As for myself, I would say to you that I am obliged to take my poor heart in both hands and very often it still escapes me; more than once I have surprised it making its escape; [4] this, no matter how much I growl, chastise it and promise to look after it better another time. As cunning as a naughty schoolboy, it always finds a means of getting away and where does it go? It follows the evil impulses of nature; it goes exploring for itself; when I can no longer see it, I only need to go into the realm of pride and I am sure of finding it busy working for the evil master of self love. Furious when one wishes to tear it away from its pleasant occupations, it is irritated, it gets angry, it looks for every way out so as not to abandon such an evil master; it holds onto its interests by every means possible. It is never wrong and in its wrongdoing, it imagines it has some rights. In everything else it is slow, it is lazy, it is without taste, without enthusiasm; but for everything that flatters its pride, it can always be seen hurrying, always vigilant, always ready; at all costs. Alas, my Very Reverend Father, on leaving France, I believed I would be able to remove all temptation from this poor heart and more easily reach a conclusion. I deprived it of everything that seemed the most pleasurable to it; I distanced it from the fleeting pleasures of this world, from the comforts of life, from everything most dear to it. Oh well! It willingly made this sacrifice, but searched to compensate itself elsewhere! I cannot see what would please it; nevertheless, I find it always at fault.
[5]
Yes, my Very Reverend Father, self-denial is the most essential virtue, the most indispensable, for a missionary; the Saviour of men who probes the body and the heart, who knows everything that we need, has made of it an important decree. A missionary should renounce his personal self and he will find happiness everywhere; everywhere he will find joy and contentment; everywhere he will see souls come to him and submit themselves to his teachings; order and peace will reign everywhere. The Superior will command with gentleness, he will regard himself as the most unworthy of men, the inferior person will submit himself to all orders and to the advice of he who God has placed above him. The inferior person will no longer wish to become superior; he will no longer annoy others by wishing to assert his way of seeing things. Everywhere his complaints will be seen to disappear as will his opinions which, far from advancing things, only confuse them more. Ah! How I now see the necessity of this virtue! To give yourself up. Oh! How difficult that is! What a labour! What pain!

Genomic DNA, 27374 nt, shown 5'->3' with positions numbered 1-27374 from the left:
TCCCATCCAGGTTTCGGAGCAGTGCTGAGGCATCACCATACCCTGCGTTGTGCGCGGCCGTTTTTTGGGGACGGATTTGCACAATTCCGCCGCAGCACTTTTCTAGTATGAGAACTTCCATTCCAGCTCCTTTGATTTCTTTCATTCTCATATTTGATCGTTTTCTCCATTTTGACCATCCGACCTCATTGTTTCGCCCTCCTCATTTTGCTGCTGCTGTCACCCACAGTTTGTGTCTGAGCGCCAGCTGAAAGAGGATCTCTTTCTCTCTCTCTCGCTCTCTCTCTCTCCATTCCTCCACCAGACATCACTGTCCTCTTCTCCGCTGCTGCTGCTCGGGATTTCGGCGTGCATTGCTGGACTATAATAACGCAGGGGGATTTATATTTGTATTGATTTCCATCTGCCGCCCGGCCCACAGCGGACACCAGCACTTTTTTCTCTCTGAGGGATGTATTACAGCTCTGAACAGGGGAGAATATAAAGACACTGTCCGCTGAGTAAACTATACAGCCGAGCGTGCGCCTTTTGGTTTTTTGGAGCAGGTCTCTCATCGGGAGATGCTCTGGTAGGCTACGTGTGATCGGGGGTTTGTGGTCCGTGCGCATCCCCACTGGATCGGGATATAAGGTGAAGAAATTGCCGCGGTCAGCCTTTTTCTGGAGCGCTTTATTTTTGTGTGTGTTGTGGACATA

[6]
My Very Reverend Father, please request this desirable virtue for me, as it is an indispensable necessity. I would ask of you, as the greatest of favours to request my colleagues to ask God for this blessing for the most miserable of their brothers. It is a very pressing need that obliges me to approach you, my Father, as well as my beloved colleagues. Yes, I left everything when I left France and no regret has come to burden me since I made that sacrifice, but I was carried away myself, beyond my loved ones and this other me causes all my torment today, all my unhappiness and all my pain and if he only tormented myself, but he also brings a cross to bear for all those who are obliged to live with me, who often complain about me. As for myself, I would tell you that I do not have anyone to complain about: because I find myself much more miserable than anyone else; and because I only have myself to look after and that responsibility is rather large.
[7]
At the time of my departure, you gave me the responsibility of the mission’s money. I can tell you that I have managed it very badly, and I was weak enough, on the word and the insistence of my colleagues in Samoa, to lend it to the Society’s agent of Oceania in Samoa, who found himself in great need; he wrote me some bills, for Sydney, but they have not been effective; [5] I know very well that this money will come back; but we must wait some time. Fortunately, the mission finds it has still got some money in Sydney, which consoles me a little; my colleague has scarcely spared me regarding this matter and I know he is quite right. This gives me the occasion to point out to you, my Father, as I have pointed out previously to the good Father Maîtrepierre, that I am good for nothing; my only desire is to carry out in every way the holy wishes of Jesus and Mary and to give up on myself, so as to go and receive in Heaven the place that is promised to me.
[8]
Please accept, my Very Reverend Father, my fondest wishes from he who wishes to be your child for ever,
Trapenard.
Sydney, 4th November 1848.

Notes

  1. Eugène Ducrettet ( cf.doc. 762, § 18, n. 11).
  2. In particular Fathers Joseph Mugniéry and Louis Padel, missionaries in Samoa (cf. doc. 762, § 14-15).
  3. Cf. Rm 8.28: And we know that all things work together for good to them that love God, to them who are the called according to his purpose.
  4. Perhaps read: running off.
  5. Cf, doc. 762, § 14.